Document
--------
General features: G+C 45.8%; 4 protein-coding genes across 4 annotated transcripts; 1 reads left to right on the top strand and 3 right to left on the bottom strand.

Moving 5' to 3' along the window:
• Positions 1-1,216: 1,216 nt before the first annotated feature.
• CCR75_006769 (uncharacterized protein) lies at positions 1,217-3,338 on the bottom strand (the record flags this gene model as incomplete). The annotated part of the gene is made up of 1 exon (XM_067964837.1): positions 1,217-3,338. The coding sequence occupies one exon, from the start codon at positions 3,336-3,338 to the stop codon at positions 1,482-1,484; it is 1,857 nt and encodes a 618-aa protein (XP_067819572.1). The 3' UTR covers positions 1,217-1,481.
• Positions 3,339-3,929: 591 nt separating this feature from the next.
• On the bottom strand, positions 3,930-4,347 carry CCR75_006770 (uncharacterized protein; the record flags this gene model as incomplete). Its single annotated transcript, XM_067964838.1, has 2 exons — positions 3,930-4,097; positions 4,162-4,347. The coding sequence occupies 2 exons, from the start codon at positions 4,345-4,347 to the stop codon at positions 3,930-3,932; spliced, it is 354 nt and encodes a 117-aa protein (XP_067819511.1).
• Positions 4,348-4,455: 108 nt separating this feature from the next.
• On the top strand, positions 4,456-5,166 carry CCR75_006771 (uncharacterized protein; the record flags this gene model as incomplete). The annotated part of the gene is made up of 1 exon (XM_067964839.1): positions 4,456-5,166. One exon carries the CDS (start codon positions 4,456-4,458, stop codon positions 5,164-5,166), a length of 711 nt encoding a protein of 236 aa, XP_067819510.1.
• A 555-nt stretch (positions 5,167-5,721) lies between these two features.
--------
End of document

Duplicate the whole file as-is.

General features: G+C 45.8%; 4 protein-coding genes across 4 annotated transcripts; 1 reads left to right on the top strand and 3 right to left on the bottom strand.

Moving 5' to 3' along the window:
• Positions 1-1,216: 1,216 nt before the first annotated feature.
• CCR75_006769 (uncharacterized protein) lies at positions 1,217-3,338 on the bottom strand (the record flags this gene model as incomplete). The annotated part of the gene is made up of 1 exon (XM_067964837.1): positions 1,217-3,338. The coding sequence occupies one exon, from the start codon at positions 3,336-3,338 to the stop codon at positions 1,482-1,484; it is 1,857 nt and encodes a 618-aa protein (XP_067819572.1). The 3' UTR covers positions 1,217-1,481.
• Positions 3,339-3,929: 591 nt separating this feature from the next.
• On the bottom strand, positions 3,930-4,347 carry CCR75_006770 (uncharacterized protein; the record flags this gene model as incomplete). Its single annotated transcript, XM_067964838.1, has 2 exons — positions 3,930-4,097; positions 4,162-4,347. The coding sequence occupies 2 exons, from the start codon at positions 4,345-4,347 to the stop codon at positions 3,930-3,932; spliced, it is 354 nt and encodes a 117-aa protein (XP_067819511.1).
• Positions 4,348-4,455: 108 nt separating this feature from the next.
• On the top strand, positions 4,456-5,166 carry CCR75_006771 (uncharacterized protein; the record flags this gene model as incomplete). The annotated part of the gene is made up of 1 exon (XM_067964839.1): positions 4,456-5,166. One exon carries the CDS (start codon positions 4,456-4,458, stop codon positions 5,164-5,166), a length of 711 nt encoding a protein of 236 aa, XP_067819510.1.
• A 555-nt stretch (positions 5,167-5,721) lies between these two features.